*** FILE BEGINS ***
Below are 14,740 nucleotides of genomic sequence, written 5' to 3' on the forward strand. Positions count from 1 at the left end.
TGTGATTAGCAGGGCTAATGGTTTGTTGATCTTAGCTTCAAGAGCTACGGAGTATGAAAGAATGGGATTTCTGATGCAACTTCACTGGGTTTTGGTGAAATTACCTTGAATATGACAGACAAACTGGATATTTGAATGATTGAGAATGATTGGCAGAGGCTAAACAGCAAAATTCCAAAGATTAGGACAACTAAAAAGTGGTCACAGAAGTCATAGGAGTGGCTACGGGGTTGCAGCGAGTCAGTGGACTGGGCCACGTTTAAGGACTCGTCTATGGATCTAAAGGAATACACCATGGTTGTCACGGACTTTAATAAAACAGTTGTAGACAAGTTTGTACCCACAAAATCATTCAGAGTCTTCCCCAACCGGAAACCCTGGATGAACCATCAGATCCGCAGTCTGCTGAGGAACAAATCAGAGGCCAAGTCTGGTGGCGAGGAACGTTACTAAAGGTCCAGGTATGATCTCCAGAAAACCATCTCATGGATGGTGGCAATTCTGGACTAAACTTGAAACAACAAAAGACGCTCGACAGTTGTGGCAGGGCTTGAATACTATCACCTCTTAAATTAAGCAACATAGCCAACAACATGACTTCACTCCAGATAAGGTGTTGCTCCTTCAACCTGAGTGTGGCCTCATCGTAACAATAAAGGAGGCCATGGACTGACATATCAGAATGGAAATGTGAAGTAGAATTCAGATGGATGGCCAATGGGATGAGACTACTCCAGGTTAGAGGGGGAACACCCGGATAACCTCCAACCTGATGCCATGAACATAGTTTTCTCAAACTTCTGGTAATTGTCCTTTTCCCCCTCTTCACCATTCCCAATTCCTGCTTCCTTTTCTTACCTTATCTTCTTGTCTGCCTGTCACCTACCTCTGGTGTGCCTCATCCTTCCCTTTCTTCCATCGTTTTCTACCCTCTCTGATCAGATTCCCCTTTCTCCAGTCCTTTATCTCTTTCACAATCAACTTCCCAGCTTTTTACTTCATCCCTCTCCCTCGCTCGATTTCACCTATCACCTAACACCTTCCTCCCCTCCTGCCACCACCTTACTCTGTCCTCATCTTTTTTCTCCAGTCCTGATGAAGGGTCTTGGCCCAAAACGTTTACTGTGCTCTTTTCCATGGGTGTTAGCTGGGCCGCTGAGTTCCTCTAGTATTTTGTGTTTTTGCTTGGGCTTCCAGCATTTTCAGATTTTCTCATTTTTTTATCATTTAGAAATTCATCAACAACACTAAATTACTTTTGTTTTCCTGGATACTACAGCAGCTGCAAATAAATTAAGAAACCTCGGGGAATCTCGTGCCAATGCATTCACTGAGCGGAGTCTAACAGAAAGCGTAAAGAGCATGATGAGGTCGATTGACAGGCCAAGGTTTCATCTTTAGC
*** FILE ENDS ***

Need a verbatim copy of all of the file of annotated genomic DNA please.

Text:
Below are 14,740 nucleotides of genomic sequence, written 5' to 3' on the forward strand. Positions count from 1 at the left end.
TGTGATTAGCAGGGCTAATGGTTTGTTGATCTTAGCTTCAAGAGCTACGGAGTATGAAAGAATGGGATTTCTGATGCAACTTCACTGGGTTTTGGTGAAATTACCTTGAATATGACAGACAAACTGGATATTTGAATGATTGAGAATGATTGGCAGAGGCTAAACAGCAAAATTCCAAAGATTAGGACAACTAAAAAGTGGTCACAGAAGTCATAGGAGTGGCTACGGGGTTGCAGCGAGTCAGTGGACTGGGCCACGTTTAAGGACTCGTCTATGGATCTAAAGGAATACACCATGGTTGTCACGGACTTTAATAAAACAGTTGTAGACAAGTTTGTACCCACAAAATCATTCAGAGTCTTCCCCAACCGGAAACCCTGGATGAACCATCAGATCCGCAGTCTGCTGAGGAACAAATCAGAGGCCAAGTCTGGTGGCGAGGAACGTTACTAAAGGTCCAGGTATGATCTCCAGAAAACCATCTCATGGATGGTGGCAATTCTGGACTAAACTTGAAACAACAAAAGACGCTCGACAGTTGTGGCAGGGCTTGAATACTATCACCTCTTAAATTAAGCAACATAGCCAACAACATGACTTCACTCCAGATAAGGTGTTGCTCCTTCAACCTGAGTGTGGCCTCATCGTAACAATAAAGGAGGCCATGGACTGACATATCAGAATGGAAATGTGAAGTAGAATTCAGATGGATGGCCAATGGGATGAGACTACTCCAGGTTAGAGGGGGAACACCCGGATAACCTCCAACCTGATGCCATGAACATAGTTTTCTCAAACTTCTGGTAATTGTCCTTTTCCCCCTCTTCACCATTCCCAATTCCTGCTTCCTTTTCTTACCTTATCTTCTTGTCTGCCTGTCACCTACCTCTGGTGTGCCTCATCCTTCCCTTTCTTCCATCGTTTTCTACCCTCTCTGATCAGATTCCCCTTTCTCCAGTCCTTTATCTCTTTCACAATCAACTTCCCAGCTTTTTACTTCATCCCTCTCCCTCGCTCGATTTCACCTATCACCTAACACCTTCCTCCCCTCCTGCCACCACCTTACTCTGTCCTCATCTTTTTTCTCCAGTCCTGATGAAGGGTCTTGGCCCAAAACGTTTACTGTGCTCTTTTCCATGGGTGTTAGCTGGGCCGCTGAGTTCCTCTAGTATTTTGTGTTTTTGCTTGGGCTTCCAGCATTTTCAGATTTTCTCATTTTTTTATCATTTAGAAATTCATCAACAACACTAAATTACTTTTGTTTTCCTGGATACTACAGCAGCTGCAAATAAATTAAGAAACCTCGGGGAATCTCGTGCCAATGCATTCACTGAGCGGAGTCTAACAGAAAGCGTAAAGAGCATGATGAGGTCGATTGACAGGCCAAGGTTTCATCTTTAGC